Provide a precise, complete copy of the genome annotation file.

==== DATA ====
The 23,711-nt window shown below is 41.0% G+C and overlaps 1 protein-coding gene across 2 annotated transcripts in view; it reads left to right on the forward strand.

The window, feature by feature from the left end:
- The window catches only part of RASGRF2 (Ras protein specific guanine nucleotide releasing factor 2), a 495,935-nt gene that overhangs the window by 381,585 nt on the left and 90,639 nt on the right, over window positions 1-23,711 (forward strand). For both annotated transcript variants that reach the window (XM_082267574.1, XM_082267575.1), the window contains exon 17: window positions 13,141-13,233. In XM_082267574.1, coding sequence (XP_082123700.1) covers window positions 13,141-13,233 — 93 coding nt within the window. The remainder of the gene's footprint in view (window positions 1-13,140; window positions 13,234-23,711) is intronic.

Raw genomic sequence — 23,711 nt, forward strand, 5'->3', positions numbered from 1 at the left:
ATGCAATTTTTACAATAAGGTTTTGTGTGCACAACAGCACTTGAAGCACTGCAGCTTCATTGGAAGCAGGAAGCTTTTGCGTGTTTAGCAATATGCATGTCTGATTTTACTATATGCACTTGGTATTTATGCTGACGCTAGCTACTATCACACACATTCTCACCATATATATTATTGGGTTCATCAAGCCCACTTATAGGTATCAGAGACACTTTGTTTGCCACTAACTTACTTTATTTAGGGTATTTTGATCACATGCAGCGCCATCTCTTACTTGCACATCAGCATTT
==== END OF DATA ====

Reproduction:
The 23,711-nt window shown below is 41.0% G+C and overlaps 1 protein-coding gene across 2 annotated transcripts in view; it reads left to right on the forward strand.

The window, feature by feature from the left end:
- The window catches only part of RASGRF2 (Ras protein specific guanine nucleotide releasing factor 2), a 495,935-nt gene that overhangs the window by 381,585 nt on the left and 90,639 nt on the right, over window positions 1-23,711 (forward strand). For both annotated transcript variants that reach the window (XM_082267574.1, XM_082267575.1), the window contains exon 17: window positions 13,141-13,233. In XM_082267574.1, coding sequence (XP_082123700.1) covers window positions 13,141-13,233 — 93 coding nt within the window. The remainder of the gene's footprint in view (window positions 1-13,140; window positions 13,234-23,711) is intronic.

Raw genomic sequence — 23,711 nt, forward strand, 5'->3', positions numbered from 1 at the left:
ATGCAATTTTTACAATAAGGTTTTGTGTGCACAACAGCACTTGAAGCACTGCAGCTTCATTGGAAGCAGGAAGCTTTTGCGTGTTTAGCAATATGCATGTCTGATTTTACTATATGCACTTGGTATTTATGCTGACGCTAGCTACTATCACACACATTCTCACCATATATATTATTGGGTTCATCAAGCCCACTTATAGGTATCAGAGACACTTTGTTTGCCACTAACTTACTTTATTTAGGGTATTTTGATCACATGCAGCGCCATCTCTTACTTGCACATCAGCATTT